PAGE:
Plaintiff worked the midnight shift in a prison. One night another officer kissed her without any invitation and subsequently repeatedly referred to the incident, and made intimidating jokes about raping the plaintiff. Despite being made aware of these incidents, plaintiff’s superiors did not take any action. It was almost two years before the warden responded to plaintiff’s attempts to talk to him about the harassment, at which time plaintiff refused to file a complaint in fear for her safety. The warden later advised her again to file a complaint and issued a cease and desist letter to the officer. Eventually, the County filed disciplinary charges against the officer but dismissed the charges. Plaintiff eventually brought a lawsuit alleging a hostile work environment. Although the County had an anti-sexual harassment policy, numerous employees testified that they were never trained on the policy, and the plaintiff testified that the policy was loosely enforced. The trial court dismissed the plaintiff’s complaint, reasoning that the fact that an individual violates a policy does not render the policy wrong. The Appellate Division affirmed. The plaintiff appealed the Appellate Division decision, contending that in determining employer liability for sexual harassment, the court was required to consider (1) whether the company had mandatory training for supervisors and managers which is offered to all members of the company; and (2) effective sensing or monitoring systems to check the trustworthiness of the prevention and remedial structures for employees. The court agreed with the plaintiff; even though the policy was known to many high-ranking officials, no action was taken to address the plaintiff’s complaints, even if they were not “formal” complaints. The court found that summary judgment was improper because there were questions of fact as to the adequacy of the policy.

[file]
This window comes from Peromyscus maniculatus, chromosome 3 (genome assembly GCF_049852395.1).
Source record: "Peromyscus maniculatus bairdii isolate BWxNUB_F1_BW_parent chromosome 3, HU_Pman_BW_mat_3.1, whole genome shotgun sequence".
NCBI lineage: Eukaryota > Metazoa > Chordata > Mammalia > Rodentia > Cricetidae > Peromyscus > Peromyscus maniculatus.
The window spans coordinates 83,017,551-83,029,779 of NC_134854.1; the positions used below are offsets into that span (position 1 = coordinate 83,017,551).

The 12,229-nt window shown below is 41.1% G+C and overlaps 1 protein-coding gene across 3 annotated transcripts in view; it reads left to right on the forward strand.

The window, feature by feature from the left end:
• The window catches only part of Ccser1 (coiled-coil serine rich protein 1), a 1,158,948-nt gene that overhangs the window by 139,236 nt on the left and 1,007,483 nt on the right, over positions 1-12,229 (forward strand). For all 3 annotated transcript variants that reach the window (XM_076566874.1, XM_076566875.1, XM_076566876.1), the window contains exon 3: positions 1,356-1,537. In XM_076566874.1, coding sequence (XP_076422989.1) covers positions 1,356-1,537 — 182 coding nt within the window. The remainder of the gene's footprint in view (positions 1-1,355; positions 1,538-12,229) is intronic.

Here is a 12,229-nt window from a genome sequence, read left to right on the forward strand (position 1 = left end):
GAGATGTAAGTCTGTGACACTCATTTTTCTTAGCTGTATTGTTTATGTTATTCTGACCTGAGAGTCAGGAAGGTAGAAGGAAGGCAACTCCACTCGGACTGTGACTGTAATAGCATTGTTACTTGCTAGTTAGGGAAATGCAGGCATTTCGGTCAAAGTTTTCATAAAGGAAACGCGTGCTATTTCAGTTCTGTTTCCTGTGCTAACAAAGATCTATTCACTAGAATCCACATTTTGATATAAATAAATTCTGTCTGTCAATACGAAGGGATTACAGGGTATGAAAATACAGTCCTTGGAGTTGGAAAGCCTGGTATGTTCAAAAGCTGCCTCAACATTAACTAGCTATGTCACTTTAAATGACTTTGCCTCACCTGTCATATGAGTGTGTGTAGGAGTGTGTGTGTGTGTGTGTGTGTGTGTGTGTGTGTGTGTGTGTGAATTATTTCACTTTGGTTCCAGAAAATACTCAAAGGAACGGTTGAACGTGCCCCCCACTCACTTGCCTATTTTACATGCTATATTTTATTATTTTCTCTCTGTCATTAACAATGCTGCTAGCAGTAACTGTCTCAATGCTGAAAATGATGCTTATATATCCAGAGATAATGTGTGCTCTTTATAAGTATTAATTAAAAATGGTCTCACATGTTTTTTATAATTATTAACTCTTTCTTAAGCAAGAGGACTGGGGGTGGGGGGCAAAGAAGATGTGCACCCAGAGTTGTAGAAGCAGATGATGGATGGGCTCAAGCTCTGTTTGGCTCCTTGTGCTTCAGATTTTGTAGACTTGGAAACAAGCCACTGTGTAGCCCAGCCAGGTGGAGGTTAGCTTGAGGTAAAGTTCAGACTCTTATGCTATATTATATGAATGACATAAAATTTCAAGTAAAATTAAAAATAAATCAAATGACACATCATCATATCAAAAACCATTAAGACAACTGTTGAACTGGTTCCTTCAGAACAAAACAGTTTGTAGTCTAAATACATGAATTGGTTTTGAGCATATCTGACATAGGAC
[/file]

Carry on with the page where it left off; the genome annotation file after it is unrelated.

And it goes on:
Plaintiff was employed by defendant as a file clerk and subsequently promoted to supervisory positions. Sometime thereafter, defendant hired a new supervisor to the plaintiff. This supervisor started sexually harassing female employees, including plaintiff, through offensive sexual comments and touching. Although plaintiff immediately reported incidents to the supervisor’s boss, she was told to handle the matter herself. Upon continuing to bring incidents to the attention of the manager, plaintiff was told that she was being paranoid. Eventually plaintiff addresses the executive vice president, expressed that she felt she was being forced out of the company, and when she was offered an undesirable transfer as a solution, offered her resignation. The plaintiff sued the defendant for hostile work environment, arguing that its investigation into the harassment was inadequate. To bring a claim for hostile work environment, the plaintiff needed to show: (1) the conduct would not have occurred but for the employee’s gender; (2) the conduct was severe or pervasive enough to make a (3) reasonable woman believe (4) that the conditions of employment are altered and the working environment is hostile or abusive. The court found that even though the defendant had a written policy against sexual harassment, the manager did not keep any records about the investigation, did not document the investigation, and did not question key witnesses about events. The court found that this enabled a hostile work environment, and held the defendant liable.